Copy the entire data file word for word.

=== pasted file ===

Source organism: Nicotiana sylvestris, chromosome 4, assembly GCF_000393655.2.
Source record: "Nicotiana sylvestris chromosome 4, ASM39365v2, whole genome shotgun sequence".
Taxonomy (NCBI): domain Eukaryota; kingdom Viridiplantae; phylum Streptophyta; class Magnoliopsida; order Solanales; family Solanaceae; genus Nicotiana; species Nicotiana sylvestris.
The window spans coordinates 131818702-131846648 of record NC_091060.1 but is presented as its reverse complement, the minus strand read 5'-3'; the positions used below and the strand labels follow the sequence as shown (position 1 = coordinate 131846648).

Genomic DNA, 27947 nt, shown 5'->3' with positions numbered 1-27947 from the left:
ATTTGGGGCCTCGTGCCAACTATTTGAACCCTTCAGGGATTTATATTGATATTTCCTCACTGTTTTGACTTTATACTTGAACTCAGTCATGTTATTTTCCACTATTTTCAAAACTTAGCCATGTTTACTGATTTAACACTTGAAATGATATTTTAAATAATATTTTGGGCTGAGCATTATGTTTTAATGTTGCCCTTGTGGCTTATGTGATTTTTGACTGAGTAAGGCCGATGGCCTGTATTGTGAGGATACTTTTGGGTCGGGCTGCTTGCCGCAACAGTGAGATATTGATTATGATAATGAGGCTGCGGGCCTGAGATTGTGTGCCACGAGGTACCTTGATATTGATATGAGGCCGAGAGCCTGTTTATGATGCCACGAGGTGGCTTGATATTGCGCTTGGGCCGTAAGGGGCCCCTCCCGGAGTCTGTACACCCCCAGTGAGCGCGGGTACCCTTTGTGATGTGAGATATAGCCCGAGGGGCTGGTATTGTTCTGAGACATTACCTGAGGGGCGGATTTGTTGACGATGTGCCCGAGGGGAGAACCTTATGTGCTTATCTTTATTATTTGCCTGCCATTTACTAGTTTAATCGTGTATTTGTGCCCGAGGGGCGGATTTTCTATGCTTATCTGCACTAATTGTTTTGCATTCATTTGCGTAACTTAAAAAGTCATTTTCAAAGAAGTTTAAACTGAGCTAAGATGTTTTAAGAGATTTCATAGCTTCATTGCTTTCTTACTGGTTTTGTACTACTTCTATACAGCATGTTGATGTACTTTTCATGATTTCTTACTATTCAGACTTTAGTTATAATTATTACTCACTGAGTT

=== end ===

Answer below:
Source organism: Nicotiana sylvestris, chromosome 4, assembly GCF_000393655.2.
Source record: "Nicotiana sylvestris chromosome 4, ASM39365v2, whole genome shotgun sequence".
Taxonomy (NCBI): domain Eukaryota; kingdom Viridiplantae; phylum Streptophyta; class Magnoliopsida; order Solanales; family Solanaceae; genus Nicotiana; species Nicotiana sylvestris.
The window spans coordinates 131818702-131846648 of record NC_091060.1 but is presented as its reverse complement, the minus strand read 5'-3'; the positions used below and the strand labels follow the sequence as shown (position 1 = coordinate 131846648).

Genomic DNA, 27947 nt, shown 5'->3' with positions numbered 1-27947 from the left:
ATTTGGGGCCTCGTGCCAACTATTTGAACCCTTCAGGGATTTATATTGATATTTCCTCACTGTTTTGACTTTATACTTGAACTCAGTCATGTTATTTTCCACTATTTTCAAAACTTAGCCATGTTTACTGATTTAACACTTGAAATGATATTTTAAATAATATTTTGGGCTGAGCATTATGTTTTAATGTTGCCCTTGTGGCTTATGTGATTTTTGACTGAGTAAGGCCGATGGCCTGTATTGTGAGGATACTTTTGGGTCGGGCTGCTTGCCGCAACAGTGAGATATTGATTATGATAATGAGGCTGCGGGCCTGAGATTGTGTGCCACGAGGTACCTTGATATTGATATGAGGCCGAGAGCCTGTTTATGATGCCACGAGGTGGCTTGATATTGCGCTTGGGCCGTAAGGGGCCCCTCCCGGAGTCTGTACACCCCCAGTGAGCGCGGGTACCCTTTGTGATGTGAGATATAGCCCGAGGGGCTGGTATTGTTCTGAGACATTACCTGAGGGGCGGATTTGTTGACGATGTGCCCGAGGGGAGAACCTTATGTGCTTATCTTTATTATTTGCCTGCCATTTACTAGTTTAATCGTGTATTTGTGCCCGAGGGGCGGATTTTCTATGCTTATCTGCACTAATTGTTTTGCATTCATTTGCGTAACTTAAAAAGTCATTTTCAAAGAAGTTTAAACTGAGCTAAGATGTTTTAAGAGATTTCATAGCTTCATTGCTTTCTTACTGGTTTTGTACTACTTCTATACAGCATGTTGATGTACTTTTCATGATTTCTTACTATTCAGACTTTAGTTATAATTATTACTCACTGAGTT